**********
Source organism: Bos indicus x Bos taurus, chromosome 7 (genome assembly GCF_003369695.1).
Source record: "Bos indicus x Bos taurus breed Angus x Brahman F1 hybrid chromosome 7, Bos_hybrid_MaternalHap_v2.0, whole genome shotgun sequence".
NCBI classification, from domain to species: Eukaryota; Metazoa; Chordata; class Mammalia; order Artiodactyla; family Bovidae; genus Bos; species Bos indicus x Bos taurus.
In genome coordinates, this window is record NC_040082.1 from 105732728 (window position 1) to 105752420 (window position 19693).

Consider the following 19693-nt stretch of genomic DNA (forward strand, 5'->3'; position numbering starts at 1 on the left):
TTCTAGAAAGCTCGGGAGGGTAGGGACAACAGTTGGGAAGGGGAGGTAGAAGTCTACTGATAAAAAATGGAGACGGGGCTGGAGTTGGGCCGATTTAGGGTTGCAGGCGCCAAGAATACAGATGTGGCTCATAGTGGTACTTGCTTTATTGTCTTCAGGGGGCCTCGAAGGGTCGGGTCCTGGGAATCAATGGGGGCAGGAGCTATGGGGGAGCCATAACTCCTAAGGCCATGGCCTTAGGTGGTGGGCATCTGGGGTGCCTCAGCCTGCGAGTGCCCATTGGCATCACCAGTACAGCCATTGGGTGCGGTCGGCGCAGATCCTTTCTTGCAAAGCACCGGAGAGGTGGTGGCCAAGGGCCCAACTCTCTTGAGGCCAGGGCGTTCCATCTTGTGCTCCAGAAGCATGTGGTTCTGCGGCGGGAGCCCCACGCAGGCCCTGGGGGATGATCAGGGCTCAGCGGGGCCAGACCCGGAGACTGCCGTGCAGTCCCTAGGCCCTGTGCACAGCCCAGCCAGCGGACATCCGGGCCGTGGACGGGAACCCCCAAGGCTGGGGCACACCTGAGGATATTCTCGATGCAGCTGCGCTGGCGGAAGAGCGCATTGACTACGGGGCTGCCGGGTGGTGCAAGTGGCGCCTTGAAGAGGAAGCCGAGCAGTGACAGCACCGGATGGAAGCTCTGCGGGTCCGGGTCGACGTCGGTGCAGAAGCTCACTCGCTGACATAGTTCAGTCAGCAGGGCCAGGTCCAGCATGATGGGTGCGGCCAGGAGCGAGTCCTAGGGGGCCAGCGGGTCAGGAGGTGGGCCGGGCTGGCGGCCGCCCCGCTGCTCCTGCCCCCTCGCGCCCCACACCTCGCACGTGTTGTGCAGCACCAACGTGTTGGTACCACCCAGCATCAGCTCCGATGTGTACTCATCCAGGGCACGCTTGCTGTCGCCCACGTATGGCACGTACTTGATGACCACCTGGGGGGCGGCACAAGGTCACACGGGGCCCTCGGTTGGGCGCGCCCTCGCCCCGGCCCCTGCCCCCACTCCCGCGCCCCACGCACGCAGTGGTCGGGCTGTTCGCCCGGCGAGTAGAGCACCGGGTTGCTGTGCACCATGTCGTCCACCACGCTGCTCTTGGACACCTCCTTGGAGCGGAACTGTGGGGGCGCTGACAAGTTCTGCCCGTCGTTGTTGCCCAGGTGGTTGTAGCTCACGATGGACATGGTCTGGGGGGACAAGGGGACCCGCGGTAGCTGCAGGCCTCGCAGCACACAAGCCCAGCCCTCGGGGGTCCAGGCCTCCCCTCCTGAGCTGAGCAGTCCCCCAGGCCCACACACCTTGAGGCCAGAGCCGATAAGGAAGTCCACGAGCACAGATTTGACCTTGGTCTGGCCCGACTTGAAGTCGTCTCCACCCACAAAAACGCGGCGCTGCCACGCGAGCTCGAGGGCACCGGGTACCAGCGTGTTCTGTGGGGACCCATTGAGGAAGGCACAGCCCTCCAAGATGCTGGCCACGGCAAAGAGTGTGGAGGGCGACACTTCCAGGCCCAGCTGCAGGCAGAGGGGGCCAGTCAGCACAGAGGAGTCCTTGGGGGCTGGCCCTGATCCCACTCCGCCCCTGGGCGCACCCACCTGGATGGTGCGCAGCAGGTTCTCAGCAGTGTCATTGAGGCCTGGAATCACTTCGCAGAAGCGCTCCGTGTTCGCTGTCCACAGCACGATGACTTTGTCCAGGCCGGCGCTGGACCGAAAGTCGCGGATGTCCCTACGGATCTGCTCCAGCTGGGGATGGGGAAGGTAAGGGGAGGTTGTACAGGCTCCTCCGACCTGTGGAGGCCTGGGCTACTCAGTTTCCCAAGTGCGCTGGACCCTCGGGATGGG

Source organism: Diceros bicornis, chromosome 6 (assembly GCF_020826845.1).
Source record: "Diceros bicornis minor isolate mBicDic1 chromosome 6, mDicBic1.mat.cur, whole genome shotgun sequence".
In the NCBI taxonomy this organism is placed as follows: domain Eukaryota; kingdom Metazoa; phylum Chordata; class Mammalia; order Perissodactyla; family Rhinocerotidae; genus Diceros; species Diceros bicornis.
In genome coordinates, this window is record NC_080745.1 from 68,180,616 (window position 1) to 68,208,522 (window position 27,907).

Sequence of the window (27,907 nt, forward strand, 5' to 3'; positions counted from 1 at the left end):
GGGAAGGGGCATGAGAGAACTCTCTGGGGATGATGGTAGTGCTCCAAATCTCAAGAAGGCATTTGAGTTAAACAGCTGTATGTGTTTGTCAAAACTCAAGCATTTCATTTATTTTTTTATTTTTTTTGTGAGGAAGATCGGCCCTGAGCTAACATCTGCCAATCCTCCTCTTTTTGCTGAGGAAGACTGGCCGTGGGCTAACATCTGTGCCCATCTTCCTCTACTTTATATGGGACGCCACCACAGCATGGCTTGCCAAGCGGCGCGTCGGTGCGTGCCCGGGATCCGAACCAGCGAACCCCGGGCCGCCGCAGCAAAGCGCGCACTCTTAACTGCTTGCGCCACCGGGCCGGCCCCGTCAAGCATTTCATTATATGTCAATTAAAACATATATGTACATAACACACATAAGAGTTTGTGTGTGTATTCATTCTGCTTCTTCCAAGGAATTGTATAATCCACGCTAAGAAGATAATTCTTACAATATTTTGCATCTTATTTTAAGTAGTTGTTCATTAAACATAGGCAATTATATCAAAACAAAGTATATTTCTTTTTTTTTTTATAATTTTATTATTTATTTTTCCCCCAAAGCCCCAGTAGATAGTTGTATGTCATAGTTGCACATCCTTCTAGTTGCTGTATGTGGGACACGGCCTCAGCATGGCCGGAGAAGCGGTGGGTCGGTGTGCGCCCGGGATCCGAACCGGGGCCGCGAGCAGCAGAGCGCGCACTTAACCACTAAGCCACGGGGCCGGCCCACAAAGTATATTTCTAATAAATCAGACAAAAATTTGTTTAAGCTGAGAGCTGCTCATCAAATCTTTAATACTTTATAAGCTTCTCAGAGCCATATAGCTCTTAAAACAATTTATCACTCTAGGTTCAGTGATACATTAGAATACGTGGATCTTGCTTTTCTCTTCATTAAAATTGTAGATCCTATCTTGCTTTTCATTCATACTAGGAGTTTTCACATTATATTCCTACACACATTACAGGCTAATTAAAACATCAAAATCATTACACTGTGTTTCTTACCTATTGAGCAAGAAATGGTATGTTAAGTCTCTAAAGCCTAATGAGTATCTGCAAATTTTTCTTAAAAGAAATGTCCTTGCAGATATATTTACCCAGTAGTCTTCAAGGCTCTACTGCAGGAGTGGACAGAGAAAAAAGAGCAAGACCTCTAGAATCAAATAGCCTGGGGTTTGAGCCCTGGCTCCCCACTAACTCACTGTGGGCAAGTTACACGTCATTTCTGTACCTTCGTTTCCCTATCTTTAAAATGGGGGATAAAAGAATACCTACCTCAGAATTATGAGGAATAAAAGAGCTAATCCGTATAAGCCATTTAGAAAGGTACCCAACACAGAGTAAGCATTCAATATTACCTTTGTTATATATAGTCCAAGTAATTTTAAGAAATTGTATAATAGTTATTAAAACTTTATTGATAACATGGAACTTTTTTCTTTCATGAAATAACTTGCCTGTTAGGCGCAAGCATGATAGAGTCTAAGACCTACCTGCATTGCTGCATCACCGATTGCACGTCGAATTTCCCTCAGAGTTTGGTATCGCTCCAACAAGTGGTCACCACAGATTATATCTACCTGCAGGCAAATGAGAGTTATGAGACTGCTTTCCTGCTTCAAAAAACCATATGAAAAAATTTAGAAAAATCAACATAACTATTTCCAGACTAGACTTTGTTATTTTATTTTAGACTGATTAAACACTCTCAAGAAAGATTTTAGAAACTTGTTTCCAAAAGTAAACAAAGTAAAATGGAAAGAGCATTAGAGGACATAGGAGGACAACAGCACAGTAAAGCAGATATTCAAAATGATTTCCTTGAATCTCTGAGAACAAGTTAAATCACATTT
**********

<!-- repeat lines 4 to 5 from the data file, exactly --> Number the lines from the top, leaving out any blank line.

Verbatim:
In genome coordinates, this window is record NC_040082.1 from 105732728 (window position 1) to 105752420 (window position 19693).

Consider the following 19693-nt stretch of genomic DNA (forward strand, 5'->3'; position numbering starts at 1 on the left):